Ohio Woman Pleads Guilty to Freedom of Access to Clinic Entrances (FACE) Act Violation for Damaging Pregnancy Center
Thank you, Attorney General Garland, for joining us for this important program.
As we are all tragically and painfully aware, the threat from hate-fueled violence remains as serious as ever. A few weeks ago, the FBI released its hate crime statistics for 2022. These statistics show that hate crimes remain at the highest levels in more than a decade.
As in previous years, the recently released data shows that almost 60% of hate crimes targeted victims based on their race, ethnicity or ancestry, with Black people being among those most frequently targeted. The data also show that antisemitic hate crimes rose 25% from last year, with those crimes accounting for over half of all reported religion-based hate crimes. Hate crimes against Muslim Americans – or those perceived to be Muslim – constituted a significant portion of the remainder of religion-based hate crimes. Hate crimes based on sexual orientation or gender identity also rose 16% last year.
But we also know that the statistics only tell part of the story, as underreporting remains a challenge. Some state and local law enforcement agencies still do not report data to the FBI, and there are victims who are reluctant to report hate crimes or hate incidents to local law enforcement. We know that complete and accurate data is critical to our ability to prevent and prosecute hate crimes when they occur.
The sad reality is that far too many people in this country remain vulnerable to bias-motivated violence simply because of who they are, what they look like, where they worship, where they come from or who they love.
The Justice Department is working tirelessly to investigate and combat these unlawful acts of hate. From his first days in office, Attorney General Garland has made clear that one of the department’s top priorities is the prosecution and prevention of hate crimes. And at the Civil Rights Division, we take that charge seriously. Since January 2021, the Civil Rights Division has charged more than 80 defendants in more than 100 cases for committing hate crimes. During that time, we have obtained more than 85 convictions. This is work we carry out in partnership with U.S. Attorneys’ Offices, with the FBI and with local law enforcement.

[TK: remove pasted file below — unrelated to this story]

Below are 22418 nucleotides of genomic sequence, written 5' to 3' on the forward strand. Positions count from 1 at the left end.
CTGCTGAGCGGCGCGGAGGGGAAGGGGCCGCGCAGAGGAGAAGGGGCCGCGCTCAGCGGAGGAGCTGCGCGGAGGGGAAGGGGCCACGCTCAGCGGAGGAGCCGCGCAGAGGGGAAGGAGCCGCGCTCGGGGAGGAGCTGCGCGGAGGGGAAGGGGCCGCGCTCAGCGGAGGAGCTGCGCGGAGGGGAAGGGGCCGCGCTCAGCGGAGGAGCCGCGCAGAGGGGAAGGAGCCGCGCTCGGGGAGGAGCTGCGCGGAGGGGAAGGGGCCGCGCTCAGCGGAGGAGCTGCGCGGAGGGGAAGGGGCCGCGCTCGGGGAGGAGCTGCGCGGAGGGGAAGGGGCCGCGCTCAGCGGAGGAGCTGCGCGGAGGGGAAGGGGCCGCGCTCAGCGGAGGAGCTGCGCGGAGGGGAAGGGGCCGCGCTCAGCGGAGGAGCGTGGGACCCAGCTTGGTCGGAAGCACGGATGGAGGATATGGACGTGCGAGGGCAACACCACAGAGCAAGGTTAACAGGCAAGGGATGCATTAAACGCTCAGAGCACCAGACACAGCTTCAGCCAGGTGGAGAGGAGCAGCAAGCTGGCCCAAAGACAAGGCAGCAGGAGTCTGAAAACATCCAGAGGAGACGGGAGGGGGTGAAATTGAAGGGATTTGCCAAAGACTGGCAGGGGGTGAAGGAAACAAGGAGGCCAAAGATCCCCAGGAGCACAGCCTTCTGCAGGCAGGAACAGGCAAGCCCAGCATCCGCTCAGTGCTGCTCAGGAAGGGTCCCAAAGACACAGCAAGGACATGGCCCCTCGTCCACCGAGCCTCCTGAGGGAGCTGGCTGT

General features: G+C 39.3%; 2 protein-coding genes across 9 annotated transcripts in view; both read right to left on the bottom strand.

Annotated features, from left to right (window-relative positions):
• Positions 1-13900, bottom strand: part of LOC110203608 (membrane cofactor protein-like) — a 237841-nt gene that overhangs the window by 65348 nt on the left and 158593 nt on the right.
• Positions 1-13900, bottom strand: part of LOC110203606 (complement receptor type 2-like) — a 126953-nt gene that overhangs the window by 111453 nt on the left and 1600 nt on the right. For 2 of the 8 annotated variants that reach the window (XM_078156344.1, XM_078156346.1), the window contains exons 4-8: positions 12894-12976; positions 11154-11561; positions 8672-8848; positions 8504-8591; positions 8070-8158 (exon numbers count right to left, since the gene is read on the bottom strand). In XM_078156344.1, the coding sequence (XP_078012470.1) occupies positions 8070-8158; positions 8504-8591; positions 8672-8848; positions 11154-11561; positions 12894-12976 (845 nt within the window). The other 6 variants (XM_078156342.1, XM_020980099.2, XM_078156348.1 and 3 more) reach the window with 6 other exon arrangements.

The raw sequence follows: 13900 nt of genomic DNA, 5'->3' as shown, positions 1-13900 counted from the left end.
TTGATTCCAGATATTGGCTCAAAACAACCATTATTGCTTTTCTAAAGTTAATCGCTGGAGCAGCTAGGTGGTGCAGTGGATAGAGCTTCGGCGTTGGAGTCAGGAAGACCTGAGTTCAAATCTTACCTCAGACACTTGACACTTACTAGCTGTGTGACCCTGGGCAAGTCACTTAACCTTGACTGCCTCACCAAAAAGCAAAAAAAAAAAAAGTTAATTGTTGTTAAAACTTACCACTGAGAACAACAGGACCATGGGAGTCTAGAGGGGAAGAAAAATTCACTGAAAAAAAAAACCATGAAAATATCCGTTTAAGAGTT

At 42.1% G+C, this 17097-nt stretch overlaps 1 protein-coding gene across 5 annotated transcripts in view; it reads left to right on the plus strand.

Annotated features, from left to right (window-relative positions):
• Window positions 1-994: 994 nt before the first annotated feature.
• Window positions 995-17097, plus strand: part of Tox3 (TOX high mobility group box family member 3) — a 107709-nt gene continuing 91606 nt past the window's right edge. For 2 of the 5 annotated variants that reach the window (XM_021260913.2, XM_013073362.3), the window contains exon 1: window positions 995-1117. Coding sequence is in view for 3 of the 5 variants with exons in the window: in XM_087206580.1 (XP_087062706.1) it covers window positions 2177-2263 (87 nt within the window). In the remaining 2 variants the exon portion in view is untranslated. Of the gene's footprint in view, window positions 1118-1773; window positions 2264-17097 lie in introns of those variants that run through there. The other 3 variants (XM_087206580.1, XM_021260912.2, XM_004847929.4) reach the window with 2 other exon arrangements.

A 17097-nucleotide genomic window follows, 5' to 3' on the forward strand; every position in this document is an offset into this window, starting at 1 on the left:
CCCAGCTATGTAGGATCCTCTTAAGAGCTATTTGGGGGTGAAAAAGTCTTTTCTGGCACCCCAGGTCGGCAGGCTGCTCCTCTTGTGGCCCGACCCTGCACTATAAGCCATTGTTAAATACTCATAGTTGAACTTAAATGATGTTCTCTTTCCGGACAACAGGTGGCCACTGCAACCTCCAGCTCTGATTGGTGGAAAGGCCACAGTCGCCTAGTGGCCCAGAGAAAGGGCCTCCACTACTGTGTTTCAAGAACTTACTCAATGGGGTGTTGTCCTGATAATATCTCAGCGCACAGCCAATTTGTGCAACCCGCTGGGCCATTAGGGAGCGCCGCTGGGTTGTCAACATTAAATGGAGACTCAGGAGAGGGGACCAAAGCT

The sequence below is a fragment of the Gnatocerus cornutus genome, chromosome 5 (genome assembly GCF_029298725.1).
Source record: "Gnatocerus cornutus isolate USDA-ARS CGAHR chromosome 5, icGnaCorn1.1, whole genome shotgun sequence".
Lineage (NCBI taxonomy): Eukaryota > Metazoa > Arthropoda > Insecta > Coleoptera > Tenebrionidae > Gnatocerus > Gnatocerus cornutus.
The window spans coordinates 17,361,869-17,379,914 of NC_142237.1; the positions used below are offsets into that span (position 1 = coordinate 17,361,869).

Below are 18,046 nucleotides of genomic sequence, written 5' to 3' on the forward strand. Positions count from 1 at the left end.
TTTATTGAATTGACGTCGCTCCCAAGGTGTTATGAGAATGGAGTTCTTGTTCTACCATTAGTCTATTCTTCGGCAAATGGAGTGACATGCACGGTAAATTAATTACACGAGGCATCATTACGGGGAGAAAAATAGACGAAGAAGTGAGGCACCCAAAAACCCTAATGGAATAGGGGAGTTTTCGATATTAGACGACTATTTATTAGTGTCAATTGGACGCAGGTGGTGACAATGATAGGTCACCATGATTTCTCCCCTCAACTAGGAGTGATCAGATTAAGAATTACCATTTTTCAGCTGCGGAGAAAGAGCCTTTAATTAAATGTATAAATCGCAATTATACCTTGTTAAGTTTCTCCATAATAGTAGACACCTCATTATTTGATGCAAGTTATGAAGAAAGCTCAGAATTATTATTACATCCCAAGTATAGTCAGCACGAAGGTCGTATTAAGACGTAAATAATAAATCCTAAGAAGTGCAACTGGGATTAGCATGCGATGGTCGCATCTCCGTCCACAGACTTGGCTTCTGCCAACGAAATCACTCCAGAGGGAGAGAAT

Our prosecutions, sadly, make clear that hate crimes are not from a bygone era but a crisis that continues to tear at the fabric of our nation. Earlier this year, we obtained a guilty verdict against the perpetrator who killed 11 people and critically wounded seven others at the Tree of Life Synagogue in Pittsburgh in 2018. I am honored to have Rabbi Hazzan Jeffrey Myers from the Tree of Life with us today to reflect on how the community has come through that tragedy.
This year, we also secured the conviction of the man who killed 23 people and wounded 22 more at the Cielo Vista Walmart in El Paso, Texas, for no reason other than their Hispanic identity and national origin. The killer was recently sentenced to 90 consecutive life terms.
To provide you a sense of the breadth and scope of what hate-fueled violence looks like in our country, I want to highlight some of our cases over the month of October alone.
In Illinois, we are investigating as a potential hate crime the horrific and fatal stabbing of six-year-old Wadea Al-Fayoume and serious injuries suffered by his mother, Hanaan Shahin, in Illinois.
In South Carolina, a man pleaded guilty to obstructing justice in the murder of a Black transgender woman, Dime Doe.
In Ohio, a man pleaded guilty to federal charges after throwing two Molotov cocktails at a church, hoping to burn it to the ground because of its plans to host drag show events and the church’s support for the LGBTQI+ community.
In Florida, a man was sentenced for his racially-motivated attack and attempt to use his pickup truck to strike a group of Black men who were surveying land near the location of the 1923 Rosewood Massacre site.
In Indiana, a man was indicted for allegedly leaving voicemails threatening to kill Jewish people at Anti-Defamation League offices in New York, Texas, Colorado and Nevada.
This is what just one month of our work to combat hate across America looks like today.
We will discuss a number of these cases during today’s program. Our prosecutions of hate crimes are vital. Hate crimes are message crimes. Through their violence, the perpetrators of these crimes not only target victims but also seek to instill fear in the communities they target. But our prosecutions are intended to send a louder and more powerful message: that hate crimes will not be tolerated in our democracy today; that perpetrators of hate crimes will be punished and held fully accountable; and that the communities targeted by these crimes are valued and will be safeguarded by the federal government.